“Do you want some more coffee?” Celia asked, pointing to my empty cup.
“Yes,” I said. “I find this all so fascinating. I’m still not sure what any of this has to do with me, but it makes for great entertainment.”
“I’ll get to you,” Celia replied, grabbing my cup and heading back into the kitchen. “But first, you should know how it all started.”
“How what started?” I said, jumping up to follow her.
“Patience, Henson. Good things come to those who wait.”
“I’m nearly forty,” I replied. “How long do I have to wait?”
“Don’t you think you’ve had good things happen to you?” Celia asked, turning to me with concern.
“Well, lately, yes. But there always seems to be something else behind it. I’m just not sure what.”
Celia poured us each another cup of coffee, and I immediately doused mine with so much cream and sugar that I was sure Celia might die from shock.
“How can you eat all that?” She asked. “Don’t you know how bad it is for you?”
“I like my coffee with a lot of sugar and creamer,” I answered, somewhat defensively. “In fact, I really don’t like coffee at all. I only use it as a reason to drink the sugar and creamer.”
Celia laughed, causing her to spill some coffee onto the floor. As she bent down to wipe it up, I was aware of a warm feeling coursing through my body. A warm, fuzzy feeling. And all because I’d made Celia Westend laugh. Me. Little Henson Ray from New York City, now living in Plainfield. (Well, maybe not Little Henson Ray. I’m actually a little over six foot tall. Or didn’t you know that?)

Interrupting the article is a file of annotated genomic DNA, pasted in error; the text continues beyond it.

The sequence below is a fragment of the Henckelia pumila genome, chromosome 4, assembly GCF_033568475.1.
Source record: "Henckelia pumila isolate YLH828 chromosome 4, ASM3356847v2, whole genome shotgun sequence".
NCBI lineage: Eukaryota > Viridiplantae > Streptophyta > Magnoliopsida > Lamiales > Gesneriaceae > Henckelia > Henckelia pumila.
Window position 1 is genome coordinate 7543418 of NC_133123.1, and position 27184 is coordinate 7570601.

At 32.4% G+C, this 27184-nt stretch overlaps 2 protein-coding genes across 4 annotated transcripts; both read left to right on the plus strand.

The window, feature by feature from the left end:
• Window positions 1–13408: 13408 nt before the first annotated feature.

We made small talk for a few more minutes, mostly about food, and then trekked back to our spots on the couch so Celia could continue her story.
“The second part of the plan involved the girls’ favorite spa, Angel Wings. They apparently went there every week for a facial and manicure, as well as other services such as colonics and waxing. For this task, Matt got assistance from his good friend Ben Affleck. They somehow finagled their way into the Spa’s scheduling book to find out when the girls were receiving their next series of colonics. And, pardon the pun, that’s when they made their move.”